[A]fter Nobel Chor in 2011 featuring stars like Mithun Chakraborty and Soumitra Chatterjee; director Suman Ghosh returns to Mumbai Film Festival 2012 with a small-budget Bengali film Shyamal Uncle Turns Off the Lights, which is the story of an eighty year old pensioner who wants the street lights switched off during the day to save waste .
The film recently premiered at Busan International Film Festival where it was picked up by Global Film Initiative for North American distribution.
Suman Ghosh, in a conversation with Nandita Dutta, ahead of the Indian premiere of his film on October 21:
Who or what was the inspiration for the character of Shyamal Uncle?
Shyamal uncle is a real character and is played by Shyamal Bhattacharya himself. And this film is based on a real incident which was experienced by Shyamal Uncle. You see, Shyamal Uncle represents an entire generation. The generation who has seen the country change dramatically over the last two decades. This is a generation who sometimes feel at odds with all the changes happening around them – somehow their morality, their beliefs, there convictions do not find a place in this changed scenario. In a sense there seems to be “too much of lights” around. So the main theme of the film where our 80 year old protagonist is trying to “turn off the lights” is a larger metaphor.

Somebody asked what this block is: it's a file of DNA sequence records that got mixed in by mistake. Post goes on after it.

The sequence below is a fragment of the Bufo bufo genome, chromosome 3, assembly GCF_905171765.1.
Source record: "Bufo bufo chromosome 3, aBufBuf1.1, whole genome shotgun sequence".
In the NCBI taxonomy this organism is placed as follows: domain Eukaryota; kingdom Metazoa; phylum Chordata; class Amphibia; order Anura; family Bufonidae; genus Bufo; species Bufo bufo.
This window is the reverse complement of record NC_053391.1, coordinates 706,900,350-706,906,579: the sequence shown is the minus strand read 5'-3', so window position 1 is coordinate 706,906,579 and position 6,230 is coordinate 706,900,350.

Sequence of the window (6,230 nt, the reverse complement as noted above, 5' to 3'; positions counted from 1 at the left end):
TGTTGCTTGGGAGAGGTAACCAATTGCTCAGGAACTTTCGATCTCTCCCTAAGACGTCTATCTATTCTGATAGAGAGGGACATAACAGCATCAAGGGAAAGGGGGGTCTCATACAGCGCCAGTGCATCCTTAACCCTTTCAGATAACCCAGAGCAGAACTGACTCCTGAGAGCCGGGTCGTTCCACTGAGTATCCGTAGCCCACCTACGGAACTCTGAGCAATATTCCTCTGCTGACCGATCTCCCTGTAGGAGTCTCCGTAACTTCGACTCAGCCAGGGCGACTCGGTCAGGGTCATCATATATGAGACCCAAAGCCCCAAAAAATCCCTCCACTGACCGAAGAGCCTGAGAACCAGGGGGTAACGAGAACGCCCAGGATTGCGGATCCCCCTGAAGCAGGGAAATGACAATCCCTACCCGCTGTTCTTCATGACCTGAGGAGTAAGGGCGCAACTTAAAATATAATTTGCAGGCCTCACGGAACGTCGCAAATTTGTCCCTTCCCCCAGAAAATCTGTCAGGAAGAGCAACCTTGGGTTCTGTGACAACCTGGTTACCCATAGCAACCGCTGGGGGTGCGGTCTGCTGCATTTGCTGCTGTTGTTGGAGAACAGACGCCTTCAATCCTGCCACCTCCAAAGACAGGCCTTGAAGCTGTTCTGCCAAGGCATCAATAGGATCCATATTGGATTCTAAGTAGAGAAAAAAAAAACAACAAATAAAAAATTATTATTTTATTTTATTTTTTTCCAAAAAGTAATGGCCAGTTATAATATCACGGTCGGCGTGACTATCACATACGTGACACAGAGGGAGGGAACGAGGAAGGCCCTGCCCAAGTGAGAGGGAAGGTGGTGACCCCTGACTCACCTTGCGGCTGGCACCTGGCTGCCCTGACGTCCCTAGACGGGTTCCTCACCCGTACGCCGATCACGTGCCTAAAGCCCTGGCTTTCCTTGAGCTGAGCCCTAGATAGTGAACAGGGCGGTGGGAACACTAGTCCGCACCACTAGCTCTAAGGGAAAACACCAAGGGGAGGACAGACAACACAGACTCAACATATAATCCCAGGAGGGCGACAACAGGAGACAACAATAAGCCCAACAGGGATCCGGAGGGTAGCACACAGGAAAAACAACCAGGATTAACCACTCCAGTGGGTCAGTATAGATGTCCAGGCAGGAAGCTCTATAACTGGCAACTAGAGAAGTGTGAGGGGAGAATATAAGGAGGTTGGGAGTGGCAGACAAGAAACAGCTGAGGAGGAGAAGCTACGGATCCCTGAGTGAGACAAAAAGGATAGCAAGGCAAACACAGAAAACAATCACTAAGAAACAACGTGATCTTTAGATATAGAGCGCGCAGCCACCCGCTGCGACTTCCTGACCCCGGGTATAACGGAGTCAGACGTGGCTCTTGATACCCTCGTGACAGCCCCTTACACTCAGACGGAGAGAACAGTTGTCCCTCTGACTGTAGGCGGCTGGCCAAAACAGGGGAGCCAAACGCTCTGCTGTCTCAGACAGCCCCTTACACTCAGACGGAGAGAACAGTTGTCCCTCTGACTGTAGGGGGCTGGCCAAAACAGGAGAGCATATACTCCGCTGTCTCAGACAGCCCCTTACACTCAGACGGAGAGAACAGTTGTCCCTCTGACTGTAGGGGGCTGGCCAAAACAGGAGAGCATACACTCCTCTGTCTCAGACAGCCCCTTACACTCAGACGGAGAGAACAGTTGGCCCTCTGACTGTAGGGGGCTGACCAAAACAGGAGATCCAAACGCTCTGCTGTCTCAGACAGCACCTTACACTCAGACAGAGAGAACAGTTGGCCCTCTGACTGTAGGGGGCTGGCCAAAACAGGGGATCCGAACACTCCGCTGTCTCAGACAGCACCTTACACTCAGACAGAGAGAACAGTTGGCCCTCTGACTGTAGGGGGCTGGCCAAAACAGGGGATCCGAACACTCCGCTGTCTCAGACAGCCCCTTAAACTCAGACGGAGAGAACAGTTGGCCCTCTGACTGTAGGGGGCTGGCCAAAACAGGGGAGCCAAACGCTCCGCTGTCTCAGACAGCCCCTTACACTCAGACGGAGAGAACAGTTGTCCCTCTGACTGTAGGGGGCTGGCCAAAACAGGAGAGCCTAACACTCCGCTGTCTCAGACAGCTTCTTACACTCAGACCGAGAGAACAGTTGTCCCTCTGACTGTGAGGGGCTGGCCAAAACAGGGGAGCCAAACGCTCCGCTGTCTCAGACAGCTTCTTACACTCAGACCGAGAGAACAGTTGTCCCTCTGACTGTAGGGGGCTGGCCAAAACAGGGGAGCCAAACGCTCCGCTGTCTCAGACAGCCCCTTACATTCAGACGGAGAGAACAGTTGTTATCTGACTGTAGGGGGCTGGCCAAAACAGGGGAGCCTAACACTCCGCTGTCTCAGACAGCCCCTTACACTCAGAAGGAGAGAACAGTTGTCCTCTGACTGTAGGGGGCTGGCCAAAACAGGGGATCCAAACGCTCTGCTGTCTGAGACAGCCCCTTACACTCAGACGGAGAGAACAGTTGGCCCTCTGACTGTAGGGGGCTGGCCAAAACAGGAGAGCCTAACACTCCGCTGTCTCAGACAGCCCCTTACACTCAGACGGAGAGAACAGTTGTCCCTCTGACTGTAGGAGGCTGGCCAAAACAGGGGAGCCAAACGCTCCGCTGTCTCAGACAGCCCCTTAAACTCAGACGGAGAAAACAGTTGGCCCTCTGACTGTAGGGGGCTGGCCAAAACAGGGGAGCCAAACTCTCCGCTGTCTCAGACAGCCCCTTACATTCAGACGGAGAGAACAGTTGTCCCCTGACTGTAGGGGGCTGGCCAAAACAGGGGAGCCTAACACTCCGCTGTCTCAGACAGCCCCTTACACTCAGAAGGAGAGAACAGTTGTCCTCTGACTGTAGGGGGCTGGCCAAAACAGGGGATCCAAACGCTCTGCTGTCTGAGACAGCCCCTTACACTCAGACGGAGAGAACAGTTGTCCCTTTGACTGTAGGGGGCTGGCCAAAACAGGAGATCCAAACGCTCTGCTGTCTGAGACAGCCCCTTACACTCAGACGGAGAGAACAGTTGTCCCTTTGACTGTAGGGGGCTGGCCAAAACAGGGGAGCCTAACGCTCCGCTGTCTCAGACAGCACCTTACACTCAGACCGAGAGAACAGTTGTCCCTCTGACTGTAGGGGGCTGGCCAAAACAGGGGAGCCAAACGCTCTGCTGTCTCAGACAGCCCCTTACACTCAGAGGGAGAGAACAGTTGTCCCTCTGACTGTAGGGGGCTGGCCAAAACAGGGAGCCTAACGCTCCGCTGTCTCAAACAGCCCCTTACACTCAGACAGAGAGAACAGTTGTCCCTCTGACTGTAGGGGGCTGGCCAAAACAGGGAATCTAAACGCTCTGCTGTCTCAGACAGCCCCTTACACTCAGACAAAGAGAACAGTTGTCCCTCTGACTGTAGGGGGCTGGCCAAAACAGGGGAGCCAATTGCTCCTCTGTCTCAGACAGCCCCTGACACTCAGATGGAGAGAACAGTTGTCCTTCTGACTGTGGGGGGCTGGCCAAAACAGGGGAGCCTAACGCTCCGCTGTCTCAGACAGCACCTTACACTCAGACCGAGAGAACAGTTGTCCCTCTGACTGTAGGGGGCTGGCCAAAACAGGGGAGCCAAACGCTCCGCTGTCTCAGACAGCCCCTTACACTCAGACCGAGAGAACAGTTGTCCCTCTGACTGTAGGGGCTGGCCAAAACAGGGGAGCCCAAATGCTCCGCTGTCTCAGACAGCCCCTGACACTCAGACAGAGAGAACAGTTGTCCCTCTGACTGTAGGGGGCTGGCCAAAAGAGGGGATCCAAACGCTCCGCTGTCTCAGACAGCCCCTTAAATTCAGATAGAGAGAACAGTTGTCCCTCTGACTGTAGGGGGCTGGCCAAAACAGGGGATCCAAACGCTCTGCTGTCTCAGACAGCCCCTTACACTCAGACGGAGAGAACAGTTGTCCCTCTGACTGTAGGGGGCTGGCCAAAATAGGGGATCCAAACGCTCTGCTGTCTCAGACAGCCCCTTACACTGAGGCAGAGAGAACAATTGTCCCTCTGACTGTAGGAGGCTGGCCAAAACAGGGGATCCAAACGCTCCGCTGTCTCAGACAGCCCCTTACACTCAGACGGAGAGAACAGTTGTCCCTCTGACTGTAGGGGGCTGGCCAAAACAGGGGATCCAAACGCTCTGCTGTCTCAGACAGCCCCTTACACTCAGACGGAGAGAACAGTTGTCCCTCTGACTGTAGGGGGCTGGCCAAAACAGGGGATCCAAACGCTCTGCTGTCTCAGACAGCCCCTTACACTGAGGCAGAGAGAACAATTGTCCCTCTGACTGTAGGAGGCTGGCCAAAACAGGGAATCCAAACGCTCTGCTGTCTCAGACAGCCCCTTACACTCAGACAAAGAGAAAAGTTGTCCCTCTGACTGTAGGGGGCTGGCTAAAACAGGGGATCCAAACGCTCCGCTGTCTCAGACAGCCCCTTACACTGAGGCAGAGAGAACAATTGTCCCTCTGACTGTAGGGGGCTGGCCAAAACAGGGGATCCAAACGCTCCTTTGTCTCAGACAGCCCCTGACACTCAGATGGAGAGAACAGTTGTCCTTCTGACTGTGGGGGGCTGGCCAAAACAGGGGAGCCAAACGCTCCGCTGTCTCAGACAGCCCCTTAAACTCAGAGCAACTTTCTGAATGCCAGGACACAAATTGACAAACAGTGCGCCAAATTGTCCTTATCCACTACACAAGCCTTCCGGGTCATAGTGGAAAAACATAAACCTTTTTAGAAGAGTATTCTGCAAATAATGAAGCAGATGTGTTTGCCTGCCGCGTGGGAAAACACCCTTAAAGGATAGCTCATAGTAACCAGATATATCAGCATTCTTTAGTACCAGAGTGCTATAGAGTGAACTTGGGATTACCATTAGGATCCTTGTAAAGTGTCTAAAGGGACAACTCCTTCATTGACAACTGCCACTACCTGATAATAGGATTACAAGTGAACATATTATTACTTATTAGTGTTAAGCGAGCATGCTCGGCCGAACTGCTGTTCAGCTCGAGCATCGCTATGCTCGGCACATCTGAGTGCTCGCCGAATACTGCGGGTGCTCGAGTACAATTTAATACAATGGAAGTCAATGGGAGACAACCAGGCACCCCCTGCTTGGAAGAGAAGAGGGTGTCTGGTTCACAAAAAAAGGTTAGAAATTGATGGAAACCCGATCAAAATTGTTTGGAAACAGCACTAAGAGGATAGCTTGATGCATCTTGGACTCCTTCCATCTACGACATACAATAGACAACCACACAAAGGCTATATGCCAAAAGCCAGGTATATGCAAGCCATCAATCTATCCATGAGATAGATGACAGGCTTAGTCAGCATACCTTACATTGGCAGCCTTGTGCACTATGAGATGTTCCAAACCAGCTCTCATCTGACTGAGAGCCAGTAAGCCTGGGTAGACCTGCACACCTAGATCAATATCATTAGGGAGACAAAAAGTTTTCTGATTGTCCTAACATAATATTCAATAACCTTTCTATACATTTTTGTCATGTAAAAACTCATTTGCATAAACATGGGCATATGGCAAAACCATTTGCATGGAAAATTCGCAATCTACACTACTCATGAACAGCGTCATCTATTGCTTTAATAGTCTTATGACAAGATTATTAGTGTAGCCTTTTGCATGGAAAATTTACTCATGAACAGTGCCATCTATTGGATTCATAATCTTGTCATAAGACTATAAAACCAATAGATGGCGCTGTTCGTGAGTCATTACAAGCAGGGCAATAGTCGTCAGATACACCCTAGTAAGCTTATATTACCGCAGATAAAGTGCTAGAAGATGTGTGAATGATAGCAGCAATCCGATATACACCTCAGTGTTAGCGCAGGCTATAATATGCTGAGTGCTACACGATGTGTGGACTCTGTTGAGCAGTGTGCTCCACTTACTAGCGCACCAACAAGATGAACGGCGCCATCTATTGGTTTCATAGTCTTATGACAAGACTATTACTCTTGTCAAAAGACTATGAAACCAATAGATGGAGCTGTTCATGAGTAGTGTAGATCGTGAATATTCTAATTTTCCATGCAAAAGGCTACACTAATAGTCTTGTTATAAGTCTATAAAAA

Tell us about the journey of making this film: why did you choose to make it in cinema verite style?
Given the narrative I thought that a cinema verite approach is what I need to bring to life the slice of life of Shyamal uncle which I want to portray. The choice of Ranjan Palit as the cinematographer was immediate. But to get him on board was the first challenge since he had just shot “Saat Khun Maaf” and “Aparajita Tumi” – a big budget Bengali film with the Bengal superstar Prosenjit. I was not sure that he would be willing to work in such a so-called small film.